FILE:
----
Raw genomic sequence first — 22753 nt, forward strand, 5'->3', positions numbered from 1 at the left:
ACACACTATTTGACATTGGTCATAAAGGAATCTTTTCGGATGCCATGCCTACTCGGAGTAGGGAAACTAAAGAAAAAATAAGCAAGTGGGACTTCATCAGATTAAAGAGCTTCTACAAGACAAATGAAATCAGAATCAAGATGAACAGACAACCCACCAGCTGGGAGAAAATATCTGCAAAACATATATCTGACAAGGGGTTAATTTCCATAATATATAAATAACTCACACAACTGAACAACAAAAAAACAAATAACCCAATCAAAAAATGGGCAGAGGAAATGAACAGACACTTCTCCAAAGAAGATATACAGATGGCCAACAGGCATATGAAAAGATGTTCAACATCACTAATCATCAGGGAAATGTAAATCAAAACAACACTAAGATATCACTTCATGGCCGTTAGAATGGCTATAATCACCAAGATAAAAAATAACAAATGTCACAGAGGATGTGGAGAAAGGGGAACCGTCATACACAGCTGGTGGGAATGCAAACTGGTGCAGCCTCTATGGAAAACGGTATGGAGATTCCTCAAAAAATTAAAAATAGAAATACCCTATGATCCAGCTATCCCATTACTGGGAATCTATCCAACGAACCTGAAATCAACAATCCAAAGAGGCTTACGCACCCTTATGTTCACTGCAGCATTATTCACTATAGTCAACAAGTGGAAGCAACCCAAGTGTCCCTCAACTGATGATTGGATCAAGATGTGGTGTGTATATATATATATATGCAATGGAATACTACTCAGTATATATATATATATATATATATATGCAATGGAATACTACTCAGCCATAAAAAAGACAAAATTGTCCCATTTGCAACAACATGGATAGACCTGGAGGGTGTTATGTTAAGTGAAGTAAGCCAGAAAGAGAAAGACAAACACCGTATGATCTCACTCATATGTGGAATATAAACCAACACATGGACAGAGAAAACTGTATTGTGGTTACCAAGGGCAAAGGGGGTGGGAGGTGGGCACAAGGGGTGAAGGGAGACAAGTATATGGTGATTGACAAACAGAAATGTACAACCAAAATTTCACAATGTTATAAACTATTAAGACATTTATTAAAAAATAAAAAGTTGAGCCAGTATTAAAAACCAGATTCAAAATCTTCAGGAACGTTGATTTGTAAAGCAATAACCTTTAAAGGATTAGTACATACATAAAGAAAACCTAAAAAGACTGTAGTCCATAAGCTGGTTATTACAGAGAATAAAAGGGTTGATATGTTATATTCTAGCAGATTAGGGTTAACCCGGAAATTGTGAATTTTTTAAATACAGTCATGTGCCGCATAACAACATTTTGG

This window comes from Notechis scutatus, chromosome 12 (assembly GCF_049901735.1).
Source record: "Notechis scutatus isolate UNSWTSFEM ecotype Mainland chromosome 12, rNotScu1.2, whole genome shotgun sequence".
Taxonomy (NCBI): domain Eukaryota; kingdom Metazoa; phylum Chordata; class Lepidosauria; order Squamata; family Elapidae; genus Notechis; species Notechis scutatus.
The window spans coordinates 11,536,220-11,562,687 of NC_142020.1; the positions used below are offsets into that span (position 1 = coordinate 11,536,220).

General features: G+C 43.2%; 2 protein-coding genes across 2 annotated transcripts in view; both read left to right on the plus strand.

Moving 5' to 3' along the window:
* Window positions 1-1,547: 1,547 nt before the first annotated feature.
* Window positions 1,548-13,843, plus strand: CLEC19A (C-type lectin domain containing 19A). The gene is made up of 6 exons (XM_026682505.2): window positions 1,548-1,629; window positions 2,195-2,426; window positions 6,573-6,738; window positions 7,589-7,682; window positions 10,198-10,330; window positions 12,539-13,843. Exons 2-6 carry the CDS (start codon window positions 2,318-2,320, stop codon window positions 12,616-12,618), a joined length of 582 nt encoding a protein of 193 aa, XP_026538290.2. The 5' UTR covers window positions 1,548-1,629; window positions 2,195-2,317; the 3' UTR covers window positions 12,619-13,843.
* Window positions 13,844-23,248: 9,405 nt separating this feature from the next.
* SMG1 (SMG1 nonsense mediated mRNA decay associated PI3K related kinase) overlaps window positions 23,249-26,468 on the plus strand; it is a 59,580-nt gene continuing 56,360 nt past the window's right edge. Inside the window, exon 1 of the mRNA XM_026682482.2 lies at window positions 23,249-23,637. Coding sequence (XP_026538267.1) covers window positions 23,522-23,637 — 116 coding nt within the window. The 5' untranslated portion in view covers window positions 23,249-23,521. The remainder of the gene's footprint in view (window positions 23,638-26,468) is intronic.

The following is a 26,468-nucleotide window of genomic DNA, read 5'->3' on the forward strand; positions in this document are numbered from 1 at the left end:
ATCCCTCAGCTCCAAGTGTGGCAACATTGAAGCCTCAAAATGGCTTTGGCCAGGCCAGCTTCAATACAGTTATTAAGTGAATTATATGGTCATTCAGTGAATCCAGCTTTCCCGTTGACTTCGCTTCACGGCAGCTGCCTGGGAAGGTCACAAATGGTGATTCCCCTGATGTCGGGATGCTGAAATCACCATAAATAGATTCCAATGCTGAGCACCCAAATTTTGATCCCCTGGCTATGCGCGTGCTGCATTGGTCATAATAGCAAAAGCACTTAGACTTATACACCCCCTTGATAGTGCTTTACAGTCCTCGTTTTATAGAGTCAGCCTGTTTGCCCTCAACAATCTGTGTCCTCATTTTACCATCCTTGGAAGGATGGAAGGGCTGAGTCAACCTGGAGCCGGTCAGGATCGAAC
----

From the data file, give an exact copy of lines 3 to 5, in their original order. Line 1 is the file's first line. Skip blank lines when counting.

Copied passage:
This window comes from Notechis scutatus, chromosome 12 (assembly GCF_049901735.1).
Source record: "Notechis scutatus isolate UNSWTSFEM ecotype Mainland chromosome 12, rNotScu1.2, whole genome shotgun sequence".
Taxonomy (NCBI): domain Eukaryota; kingdom Metazoa; phylum Chordata; class Lepidosauria; order Squamata; family Elapidae; genus Notechis; species Notechis scutatus.